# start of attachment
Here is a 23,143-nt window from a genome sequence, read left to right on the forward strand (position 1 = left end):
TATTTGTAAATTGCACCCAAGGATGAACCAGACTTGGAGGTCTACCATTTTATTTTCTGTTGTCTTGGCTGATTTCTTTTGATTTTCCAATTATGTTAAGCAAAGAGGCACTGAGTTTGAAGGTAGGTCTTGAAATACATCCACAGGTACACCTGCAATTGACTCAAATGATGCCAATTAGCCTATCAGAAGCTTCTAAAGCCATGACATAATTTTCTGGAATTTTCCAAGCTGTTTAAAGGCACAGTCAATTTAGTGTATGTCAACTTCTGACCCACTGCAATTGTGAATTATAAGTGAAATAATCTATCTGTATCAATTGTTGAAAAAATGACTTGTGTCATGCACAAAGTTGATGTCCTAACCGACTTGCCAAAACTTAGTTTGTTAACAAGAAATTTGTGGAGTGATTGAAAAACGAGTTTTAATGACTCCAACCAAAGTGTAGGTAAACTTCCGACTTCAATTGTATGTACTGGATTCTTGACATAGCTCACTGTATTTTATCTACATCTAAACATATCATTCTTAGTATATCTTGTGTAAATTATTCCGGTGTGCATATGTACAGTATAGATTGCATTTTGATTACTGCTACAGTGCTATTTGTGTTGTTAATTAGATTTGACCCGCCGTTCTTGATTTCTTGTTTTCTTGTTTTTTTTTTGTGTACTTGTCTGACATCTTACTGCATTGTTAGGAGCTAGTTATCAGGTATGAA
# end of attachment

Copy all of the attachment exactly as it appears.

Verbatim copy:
Here is a 23,143-nt window from a genome sequence, read left to right on the forward strand (position 1 = left end):
TATTTGTAAATTGCACCCAAGGATGAACCAGACTTGGAGGTCTACCATTTTATTTTCTGTTGTCTTGGCTGATTTCTTTTGATTTTCCAATTATGTTAAGCAAAGAGGCACTGAGTTTGAAGGTAGGTCTTGAAATACATCCACAGGTACACCTGCAATTGACTCAAATGATGCCAATTAGCCTATCAGAAGCTTCTAAAGCCATGACATAATTTTCTGGAATTTTCCAAGCTGTTTAAAGGCACAGTCAATTTAGTGTATGTCAACTTCTGACCCACTGCAATTGTGAATTATAAGTGAAATAATCTATCTGTATCAATTGTTGAAAAAATGACTTGTGTCATGCACAAAGTTGATGTCCTAACCGACTTGCCAAAACTTAGTTTGTTAACAAGAAATTTGTGGAGTGATTGAAAAACGAGTTTTAATGACTCCAACCAAAGTGTAGGTAAACTTCCGACTTCAATTGTATGTACTGGATTCTTGACATAGCTCACTGTATTTTATCTACATCTAAACATATCATTCTTAGTATATCTTGTGTAAATTATTCCGGTGTGCATATGTACAGTATAGATTGCATTTTGATTACTGCTACAGTGCTATTTGTGTTGTTAATTAGATTTGACCCGCCGTTCTTGATTTCTTGTTTTCTTGTTTTTTTTTTGTGTACTTGTCTGACATCTTACTGCATTGTTAGGAGCTAGTTATCAGGTATGAA